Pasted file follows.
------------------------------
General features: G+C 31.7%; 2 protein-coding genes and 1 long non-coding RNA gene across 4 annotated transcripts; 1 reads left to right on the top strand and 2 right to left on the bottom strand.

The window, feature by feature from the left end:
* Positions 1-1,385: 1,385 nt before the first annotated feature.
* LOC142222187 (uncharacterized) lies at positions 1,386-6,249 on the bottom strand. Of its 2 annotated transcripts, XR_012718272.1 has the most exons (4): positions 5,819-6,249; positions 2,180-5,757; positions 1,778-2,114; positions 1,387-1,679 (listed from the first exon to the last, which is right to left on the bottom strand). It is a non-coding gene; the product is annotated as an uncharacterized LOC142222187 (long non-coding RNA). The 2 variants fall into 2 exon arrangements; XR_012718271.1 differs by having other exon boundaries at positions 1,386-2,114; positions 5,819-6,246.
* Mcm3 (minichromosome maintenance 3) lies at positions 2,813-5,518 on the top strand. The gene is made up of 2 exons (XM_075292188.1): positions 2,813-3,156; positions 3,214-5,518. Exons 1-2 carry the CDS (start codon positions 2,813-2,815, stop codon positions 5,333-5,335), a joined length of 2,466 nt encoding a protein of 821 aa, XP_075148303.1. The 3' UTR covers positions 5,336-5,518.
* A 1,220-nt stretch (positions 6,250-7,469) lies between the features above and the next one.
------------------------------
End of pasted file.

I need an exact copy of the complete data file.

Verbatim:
General features: G+C 31.7%; 2 protein-coding genes and 1 long non-coding RNA gene across 4 annotated transcripts; 1 reads left to right on the top strand and 2 right to left on the bottom strand.

The window, feature by feature from the left end:
* Positions 1-1,385: 1,385 nt before the first annotated feature.
* LOC142222187 (uncharacterized) lies at positions 1,386-6,249 on the bottom strand. Of its 2 annotated transcripts, XR_012718272.1 has the most exons (4): positions 5,819-6,249; positions 2,180-5,757; positions 1,778-2,114; positions 1,387-1,679 (listed from the first exon to the last, which is right to left on the bottom strand). It is a non-coding gene; the product is annotated as an uncharacterized LOC142222187 (long non-coding RNA). The 2 variants fall into 2 exon arrangements; XR_012718271.1 differs by having other exon boundaries at positions 1,386-2,114; positions 5,819-6,246.
* Mcm3 (minichromosome maintenance 3) lies at positions 2,813-5,518 on the top strand. The gene is made up of 2 exons (XM_075292188.1): positions 2,813-3,156; positions 3,214-5,518. Exons 1-2 carry the CDS (start codon positions 2,813-2,815, stop codon positions 5,333-5,335), a joined length of 2,466 nt encoding a protein of 821 aa, XP_075148303.1. The 3' UTR covers positions 5,336-5,518.
* A 1,220-nt stretch (positions 6,250-7,469) lies between the features above and the next one.